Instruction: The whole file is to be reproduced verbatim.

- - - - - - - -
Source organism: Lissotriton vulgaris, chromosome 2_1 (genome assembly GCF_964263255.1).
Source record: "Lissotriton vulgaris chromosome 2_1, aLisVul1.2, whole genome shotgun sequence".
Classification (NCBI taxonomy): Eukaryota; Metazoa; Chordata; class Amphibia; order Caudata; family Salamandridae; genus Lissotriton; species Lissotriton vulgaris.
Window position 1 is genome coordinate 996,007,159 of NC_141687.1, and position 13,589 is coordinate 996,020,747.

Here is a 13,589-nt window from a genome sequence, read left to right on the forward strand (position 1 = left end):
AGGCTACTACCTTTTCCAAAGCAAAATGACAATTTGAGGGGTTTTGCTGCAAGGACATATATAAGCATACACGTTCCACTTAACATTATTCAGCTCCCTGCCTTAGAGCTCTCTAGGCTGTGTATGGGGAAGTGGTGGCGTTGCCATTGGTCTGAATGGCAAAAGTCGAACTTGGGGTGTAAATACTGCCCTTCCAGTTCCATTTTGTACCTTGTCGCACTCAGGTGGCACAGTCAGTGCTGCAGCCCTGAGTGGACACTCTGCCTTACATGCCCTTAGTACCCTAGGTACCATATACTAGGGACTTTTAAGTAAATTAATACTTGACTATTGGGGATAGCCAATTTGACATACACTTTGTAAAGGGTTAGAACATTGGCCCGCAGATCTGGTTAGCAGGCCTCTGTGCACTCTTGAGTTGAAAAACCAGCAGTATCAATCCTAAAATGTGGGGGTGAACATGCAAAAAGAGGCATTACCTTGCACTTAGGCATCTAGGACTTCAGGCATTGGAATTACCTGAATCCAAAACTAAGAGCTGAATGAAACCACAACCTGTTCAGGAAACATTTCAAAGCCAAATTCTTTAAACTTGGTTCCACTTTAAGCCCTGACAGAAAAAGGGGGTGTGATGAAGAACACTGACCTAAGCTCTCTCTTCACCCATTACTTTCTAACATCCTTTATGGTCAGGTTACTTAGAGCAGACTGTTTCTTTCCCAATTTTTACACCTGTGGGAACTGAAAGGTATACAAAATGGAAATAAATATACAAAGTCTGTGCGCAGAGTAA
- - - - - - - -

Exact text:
Source organism: Lissotriton vulgaris, chromosome 2_1 (genome assembly GCF_964263255.1).
Source record: "Lissotriton vulgaris chromosome 2_1, aLisVul1.2, whole genome shotgun sequence".
Classification (NCBI taxonomy): Eukaryota; Metazoa; Chordata; class Amphibia; order Caudata; family Salamandridae; genus Lissotriton; species Lissotriton vulgaris.
Window position 1 is genome coordinate 996,007,159 of NC_141687.1, and position 13,589 is coordinate 996,020,747.

Here is a 13,589-nt window from a genome sequence, read left to right on the forward strand (position 1 = left end):
AGGCTACTACCTTTTCCAAAGCAAAATGACAATTTGAGGGGTTTTGCTGCAAGGACATATATAAGCATACACGTTCCACTTAACATTATTCAGCTCCCTGCCTTAGAGCTCTCTAGGCTGTGTATGGGGAAGTGGTGGCGTTGCCATTGGTCTGAATGGCAAAAGTCGAACTTGGGGTGTAAATACTGCCCTTCCAGTTCCATTTTGTACCTTGTCGCACTCAGGTGGCACAGTCAGTGCTGCAGCCCTGAGTGGACACTCTGCCTTACATGCCCTTAGTACCCTAGGTACCATATACTAGGGACTTTTAAGTAAATTAATACTTGACTATTGGGGATAGCCAATTTGACATACACTTTGTAAAGGGTTAGAACATTGGCCCGCAGATCTGGTTAGCAGGCCTCTGTGCACTCTTGAGTTGAAAAACCAGCAGTATCAATCCTAAAATGTGGGGGTGAACATGCAAAAAGAGGCATTACCTTGCACTTAGGCATCTAGGACTTCAGGCATTGGAATTACCTGAATCCAAAACTAAGAGCTGAATGAAACCACAACCTGTTCAGGAAACATTTCAAAGCCAAATTCTTTAAACTTGGTTCCACTTTAAGCCCTGACAGAAAAAGGGGGTGTGATGAAGAACACTGACCTAAGCTCTCTCTTCACCCATTACTTTCTAACATCCTTTATGGTCAGGTTACTTAGAGCAGACTGTTTCTTTCCCAATTTTTACACCTGTGGGAACTGAAAGGTATACAAAATGGAAATAAATATACAAAGTCTGTGCGCAGAGTAA